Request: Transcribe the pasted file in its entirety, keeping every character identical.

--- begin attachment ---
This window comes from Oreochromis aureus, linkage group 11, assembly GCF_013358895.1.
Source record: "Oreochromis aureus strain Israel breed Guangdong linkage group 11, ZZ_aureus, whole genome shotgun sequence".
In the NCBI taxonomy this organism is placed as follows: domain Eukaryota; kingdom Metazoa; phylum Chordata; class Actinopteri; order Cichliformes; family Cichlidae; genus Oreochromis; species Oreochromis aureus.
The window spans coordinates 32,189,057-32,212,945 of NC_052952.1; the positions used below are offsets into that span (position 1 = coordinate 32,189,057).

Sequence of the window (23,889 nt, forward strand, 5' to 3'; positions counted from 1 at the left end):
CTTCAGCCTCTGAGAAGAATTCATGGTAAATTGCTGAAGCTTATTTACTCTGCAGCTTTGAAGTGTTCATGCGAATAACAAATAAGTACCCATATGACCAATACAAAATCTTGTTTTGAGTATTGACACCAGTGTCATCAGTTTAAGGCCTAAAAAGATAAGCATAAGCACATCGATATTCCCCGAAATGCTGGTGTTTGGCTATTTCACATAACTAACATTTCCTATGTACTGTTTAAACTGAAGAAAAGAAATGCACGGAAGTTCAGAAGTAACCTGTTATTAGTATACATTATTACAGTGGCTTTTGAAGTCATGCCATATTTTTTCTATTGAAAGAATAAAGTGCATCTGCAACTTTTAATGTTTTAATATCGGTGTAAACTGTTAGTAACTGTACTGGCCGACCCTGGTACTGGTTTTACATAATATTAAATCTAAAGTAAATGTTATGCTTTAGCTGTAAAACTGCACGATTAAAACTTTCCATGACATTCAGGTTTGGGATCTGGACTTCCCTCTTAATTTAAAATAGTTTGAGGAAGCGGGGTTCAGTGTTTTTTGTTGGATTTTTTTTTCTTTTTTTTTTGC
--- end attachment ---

This window comes from Oreochromis aureus, linkage group 11, assembly GCF_013358895.1.
Source record: "Oreochromis aureus strain Israel breed Guangdong linkage group 11, ZZ_aureus, whole genome shotgun sequence".
In the NCBI taxonomy this organism is placed as follows: domain Eukaryota; kingdom Metazoa; phylum Chordata; class Actinopteri; order Cichliformes; family Cichlidae; genus Oreochromis; species Oreochromis aureus.
The window spans coordinates 32,189,057-32,212,945 of NC_052952.1; the positions used below are offsets into that span (position 1 = coordinate 32,189,057).

Sequence of the window (23,889 nt, forward strand, 5' to 3'; positions counted from 1 at the left end):
CTTCAGCCTCTGAGAAGAATTCATGGTAAATTGCTGAAGCTTATTTACTCTGCAGCTTTGAAGTGTTCATGCGAATAACAAATAAGTACCCATATGACCAATACAAAATCTTGTTTTGAGTATTGACACCAGTGTCATCAGTTTAAGGCCTAAAAAGATAAGCATAAGCACATCGATATTCCCCGAAATGCTGGTGTTTGGCTATTTCACATAACTAACATTTCCTATGTACTGTTTAAACTGAAGAAAAGAAATGCACGGAAGTTCAGAAGTAACCTGTTATTAGTATACATTATTACAGTGGCTTTTGAAGTCATGCCATATTTTTTCTATTGAAAGAATAAAGTGCATCTGCAACTTTTAATGTTTTAATATCGGTGTAAACTGTTAGTAACTGTACTGGCCGACCCTGGTACTGGTTTTACATAATATTAAATCTAAAGTAAATGTTATGCTTTAGCTGTAAAACTGCACGATTAAAACTTTCCATGACATTCAGGTTTGGGATCTGGACTTCCCTCTTAATTTAAAATAGTTTGAGGAAGCGGGGTTCAGTGTTTTTTGTTGGATTTTTTTTTCTTTTTTTTTTGC